Astronomers using the Hubble telescope have identified a warm Neptune-sized planet that is “bleeding” a huge hydrogen cloud – thus increasing the odds of finding liquid oceans on gas giants.
This phenomenon has been observed before, but at a much smaller scale – it’s the first time it’s been studied at such an amplitude. The cloud of hydrogen has been dubbed as “The Behemoth” bleeding; it’s evaporating from the planet due to extreme radiation, but even with this immense emission, the planet itself is not threatened.
“This cloud is very spectacular, though the evaporation rate does not threaten the planet right now,” said the study’s leader, David Ehrenreich from the Observatory of the University of Geneva in Switzerland. “But we know that in the past, the star, which is a faint red dwarf, was more active. This means that the planet evaporated faster during its first billion years of existence. Overall, we estimate that it may have lost up to 10 per cent of its atmosphere,” said Ehrenreich.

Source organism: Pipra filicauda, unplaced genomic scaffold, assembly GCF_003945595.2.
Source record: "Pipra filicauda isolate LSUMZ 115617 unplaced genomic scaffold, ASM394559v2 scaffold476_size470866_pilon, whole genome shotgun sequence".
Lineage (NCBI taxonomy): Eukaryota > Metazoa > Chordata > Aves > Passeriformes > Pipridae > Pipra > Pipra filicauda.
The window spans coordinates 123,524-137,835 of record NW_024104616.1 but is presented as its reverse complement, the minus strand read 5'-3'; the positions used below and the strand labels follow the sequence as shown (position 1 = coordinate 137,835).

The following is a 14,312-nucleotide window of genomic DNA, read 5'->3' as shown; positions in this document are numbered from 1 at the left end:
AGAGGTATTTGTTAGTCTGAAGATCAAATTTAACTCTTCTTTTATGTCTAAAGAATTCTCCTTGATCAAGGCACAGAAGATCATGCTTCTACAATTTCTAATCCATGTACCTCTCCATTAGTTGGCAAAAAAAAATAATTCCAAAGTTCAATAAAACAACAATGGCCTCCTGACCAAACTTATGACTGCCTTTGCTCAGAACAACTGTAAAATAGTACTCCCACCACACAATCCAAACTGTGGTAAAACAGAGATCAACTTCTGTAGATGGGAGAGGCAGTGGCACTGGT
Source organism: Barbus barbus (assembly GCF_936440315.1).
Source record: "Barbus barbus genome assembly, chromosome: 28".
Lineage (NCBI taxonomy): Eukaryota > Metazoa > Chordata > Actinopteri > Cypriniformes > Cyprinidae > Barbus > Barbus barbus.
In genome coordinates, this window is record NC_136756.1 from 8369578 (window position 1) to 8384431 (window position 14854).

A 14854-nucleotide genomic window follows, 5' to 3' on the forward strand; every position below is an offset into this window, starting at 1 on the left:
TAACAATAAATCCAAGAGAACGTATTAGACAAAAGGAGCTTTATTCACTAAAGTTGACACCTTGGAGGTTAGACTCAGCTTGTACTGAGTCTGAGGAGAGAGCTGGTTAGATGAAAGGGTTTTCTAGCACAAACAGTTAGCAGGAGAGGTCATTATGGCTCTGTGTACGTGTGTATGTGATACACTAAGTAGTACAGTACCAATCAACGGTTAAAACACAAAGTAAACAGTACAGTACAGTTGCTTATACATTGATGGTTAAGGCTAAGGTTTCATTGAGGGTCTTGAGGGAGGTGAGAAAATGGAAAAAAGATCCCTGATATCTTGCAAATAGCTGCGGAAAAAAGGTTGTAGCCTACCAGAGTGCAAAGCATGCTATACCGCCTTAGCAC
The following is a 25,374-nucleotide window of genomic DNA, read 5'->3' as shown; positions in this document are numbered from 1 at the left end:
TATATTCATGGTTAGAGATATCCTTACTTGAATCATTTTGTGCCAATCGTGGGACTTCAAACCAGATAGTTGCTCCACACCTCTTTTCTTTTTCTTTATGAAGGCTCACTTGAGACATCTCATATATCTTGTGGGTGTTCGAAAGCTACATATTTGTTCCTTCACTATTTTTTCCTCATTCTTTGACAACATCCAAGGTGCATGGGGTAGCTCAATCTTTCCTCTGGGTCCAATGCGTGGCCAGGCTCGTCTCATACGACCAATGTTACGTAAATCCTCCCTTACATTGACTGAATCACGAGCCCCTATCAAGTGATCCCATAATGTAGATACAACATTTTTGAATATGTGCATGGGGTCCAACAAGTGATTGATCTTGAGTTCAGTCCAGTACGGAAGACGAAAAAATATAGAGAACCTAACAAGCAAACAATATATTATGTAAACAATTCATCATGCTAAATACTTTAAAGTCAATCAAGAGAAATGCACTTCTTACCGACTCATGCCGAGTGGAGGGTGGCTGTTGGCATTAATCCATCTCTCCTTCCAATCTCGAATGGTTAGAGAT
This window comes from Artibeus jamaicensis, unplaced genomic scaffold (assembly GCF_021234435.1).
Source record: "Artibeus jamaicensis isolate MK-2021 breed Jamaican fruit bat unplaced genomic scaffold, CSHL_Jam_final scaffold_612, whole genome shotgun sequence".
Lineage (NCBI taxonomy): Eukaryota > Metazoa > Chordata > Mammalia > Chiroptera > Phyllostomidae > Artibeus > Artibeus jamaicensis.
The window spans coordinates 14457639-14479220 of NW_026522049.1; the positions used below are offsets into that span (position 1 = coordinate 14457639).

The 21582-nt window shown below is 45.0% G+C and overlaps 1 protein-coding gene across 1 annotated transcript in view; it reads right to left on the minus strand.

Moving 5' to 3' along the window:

With a mass approximately 23 times that of our Earth located 33 light years away, the exoplanet GJ436b is extremely close to its star and revolves around it in less than three days. Due to its proximity to the star, it’s also very hot. Some scientists believe that Earth too may have once had a hydrogen atmosphere that was slowly burned away. If so, Earth may previously have sported a comet-like tail, but this is only a supposition at this point.
Astronomers were able to study this planet because the hydrogen absorbs the ultraviolet light of the parent star and reflects it back to Hubble – in other words, you can identify hydrogen even from light years away.